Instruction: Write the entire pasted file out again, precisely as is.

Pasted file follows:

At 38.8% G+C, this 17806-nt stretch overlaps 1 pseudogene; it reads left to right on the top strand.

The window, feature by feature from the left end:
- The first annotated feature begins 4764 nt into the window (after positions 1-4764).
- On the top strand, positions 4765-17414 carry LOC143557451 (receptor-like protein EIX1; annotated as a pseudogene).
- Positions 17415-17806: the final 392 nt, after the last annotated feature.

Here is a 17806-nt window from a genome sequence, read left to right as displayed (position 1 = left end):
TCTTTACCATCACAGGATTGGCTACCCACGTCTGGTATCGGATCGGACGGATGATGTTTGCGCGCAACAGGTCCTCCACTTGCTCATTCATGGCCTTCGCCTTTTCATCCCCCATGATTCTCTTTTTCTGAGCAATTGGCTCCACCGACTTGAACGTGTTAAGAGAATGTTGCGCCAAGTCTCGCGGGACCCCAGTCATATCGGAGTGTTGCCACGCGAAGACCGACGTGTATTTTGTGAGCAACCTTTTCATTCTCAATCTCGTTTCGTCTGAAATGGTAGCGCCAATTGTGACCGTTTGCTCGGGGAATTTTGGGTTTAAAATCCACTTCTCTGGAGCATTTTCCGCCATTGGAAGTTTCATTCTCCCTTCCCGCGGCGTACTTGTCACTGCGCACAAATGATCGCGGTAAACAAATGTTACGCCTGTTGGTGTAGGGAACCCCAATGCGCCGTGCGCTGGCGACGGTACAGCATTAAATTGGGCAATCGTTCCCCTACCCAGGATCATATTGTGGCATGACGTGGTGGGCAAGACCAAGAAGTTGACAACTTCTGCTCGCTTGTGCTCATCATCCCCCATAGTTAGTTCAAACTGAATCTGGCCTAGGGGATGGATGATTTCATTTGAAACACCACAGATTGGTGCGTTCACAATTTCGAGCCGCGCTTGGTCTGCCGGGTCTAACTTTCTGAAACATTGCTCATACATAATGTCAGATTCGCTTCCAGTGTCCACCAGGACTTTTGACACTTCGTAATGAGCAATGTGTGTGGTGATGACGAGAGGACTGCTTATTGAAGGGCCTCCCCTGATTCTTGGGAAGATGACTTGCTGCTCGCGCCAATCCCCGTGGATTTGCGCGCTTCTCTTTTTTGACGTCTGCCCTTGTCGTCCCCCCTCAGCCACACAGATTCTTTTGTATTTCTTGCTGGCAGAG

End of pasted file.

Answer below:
At 38.8% G+C, this 17806-nt stretch overlaps 1 pseudogene; it reads left to right on the top strand.

The window, feature by feature from the left end:
- The first annotated feature begins 4764 nt into the window (after positions 1-4764).
- On the top strand, positions 4765-17414 carry LOC143557451 (receptor-like protein EIX1; annotated as a pseudogene).
- Positions 17415-17806: the final 392 nt, after the last annotated feature.

Here is a 17806-nt window from a genome sequence, read left to right as displayed (position 1 = left end):
TCTTTACCATCACAGGATTGGCTACCCACGTCTGGTATCGGATCGGACGGATGATGTTTGCGCGCAACAGGTCCTCCACTTGCTCATTCATGGCCTTCGCCTTTTCATCCCCCATGATTCTCTTTTTCTGAGCAATTGGCTCCACCGACTTGAACGTGTTAAGAGAATGTTGCGCCAAGTCTCGCGGGACCCCAGTCATATCGGAGTGTTGCCACGCGAAGACCGACGTGTATTTTGTGAGCAACCTTTTCATTCTCAATCTCGTTTCGTCTGAAATGGTAGCGCCAATTGTGACCGTTTGCTCGGGGAATTTTGGGTTTAAAATCCACTTCTCTGGAGCATTTTCCGCCATTGGAAGTTTCATTCTCCCTTCCCGCGGCGTACTTGTCACTGCGCACAAATGATCGCGGTAAACAAATGTTACGCCTGTTGGTGTAGGGAACCCCAATGCGCCGTGCGCTGGCGACGGTACAGCATTAAATTGGGCAATCGTTCCCCTACCCAGGATCATATTGTGGCATGACGTGGTGGGCAAGACCAAGAAGTTGACAACTTCTGCTCGCTTGTGCTCATCATCCCCCATAGTTAGTTCAAACTGAATCTGGCCTAGGGGATGGATGATTTCATTTGAAACACCACAGATTGGTGCGTTCACAATTTCGAGCCGCGCTTGGTCTGCCGGGTCTAACTTTCTGAAACATTGCTCATACATAATGTCAGATTCGCTTCCAGTGTCCACCAGGACTTTTGACACTTCGTAATGAGCAATGTGTGTGGTGATGACGAGAGGACTGCTTATTGAAGGGCCTCCCCTGATTCTTGGGAAGATGACTTGCTGCTCGCGCCAATCCCCGTGGATTTGCGCGCTTCTCTTTTTTGACGTCTGCCCTTGTCGTCCCCCCTCAGCCACACAGATTCTTTTGTATTTCTTGCTGGCAGAG